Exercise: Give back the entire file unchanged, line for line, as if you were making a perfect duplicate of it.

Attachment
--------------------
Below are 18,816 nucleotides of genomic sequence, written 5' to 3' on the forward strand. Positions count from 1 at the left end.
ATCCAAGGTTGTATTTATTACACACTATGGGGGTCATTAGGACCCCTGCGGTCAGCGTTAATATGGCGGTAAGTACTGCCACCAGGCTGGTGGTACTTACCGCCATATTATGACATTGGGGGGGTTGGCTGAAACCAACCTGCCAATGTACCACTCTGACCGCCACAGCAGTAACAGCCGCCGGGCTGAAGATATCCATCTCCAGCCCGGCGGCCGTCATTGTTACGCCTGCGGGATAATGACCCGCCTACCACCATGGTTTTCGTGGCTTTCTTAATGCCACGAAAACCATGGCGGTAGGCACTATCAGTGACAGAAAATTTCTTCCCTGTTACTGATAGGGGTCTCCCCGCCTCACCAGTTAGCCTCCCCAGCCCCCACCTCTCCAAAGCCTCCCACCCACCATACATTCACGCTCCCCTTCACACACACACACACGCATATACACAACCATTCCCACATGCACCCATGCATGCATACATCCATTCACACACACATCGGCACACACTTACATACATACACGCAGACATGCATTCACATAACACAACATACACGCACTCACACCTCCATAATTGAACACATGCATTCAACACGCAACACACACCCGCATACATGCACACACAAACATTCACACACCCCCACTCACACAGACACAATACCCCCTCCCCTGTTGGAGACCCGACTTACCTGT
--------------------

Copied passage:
Below are 18,816 nucleotides of genomic sequence, written 5' to 3' on the forward strand. Positions count from 1 at the left end.
ATCCAAGGTTGTATTTATTACACACTATGGGGGTCATTAGGACCCCTGCGGTCAGCGTTAATATGGCGGTAAGTACTGCCACCAGGCTGGTGGTACTTACCGCCATATTATGACATTGGGGGGGTTGGCTGAAACCAACCTGCCAATGTACCACTCTGACCGCCACAGCAGTAACAGCCGCCGGGCTGAAGATATCCATCTCCAGCCCGGCGGCCGTCATTGTTACGCCTGCGGGATAATGACCCGCCTACCACCATGGTTTTCGTGGCTTTCTTAATGCCACGAAAACCATGGCGGTAGGCACTATCAGTGACAGAAAATTTCTTCCCTGTTACTGATAGGGGTCTCCCCGCCTCACCAGTTAGCCTCCCCAGCCCCCACCTCTCCAAAGCCTCCCACCCACCATACATTCACGCTCCCCTTCACACACACACACACGCATATACACAACCATTCCCACATGCACCCATGCATGCATACATCCATTCACACACACATCGGCACACACTTACATACATACACGCAGACATGCATTCACATAACACAACATACACGCACTCACACCTCCATAATTGAACACATGCATTCAACACGCAACACACACCCGCATACATGCACACACAAACATTCACACACCCCCACTCACACAGACACAATACCCCCTCCCCTGTTGGAGACCCGACTTACCTGT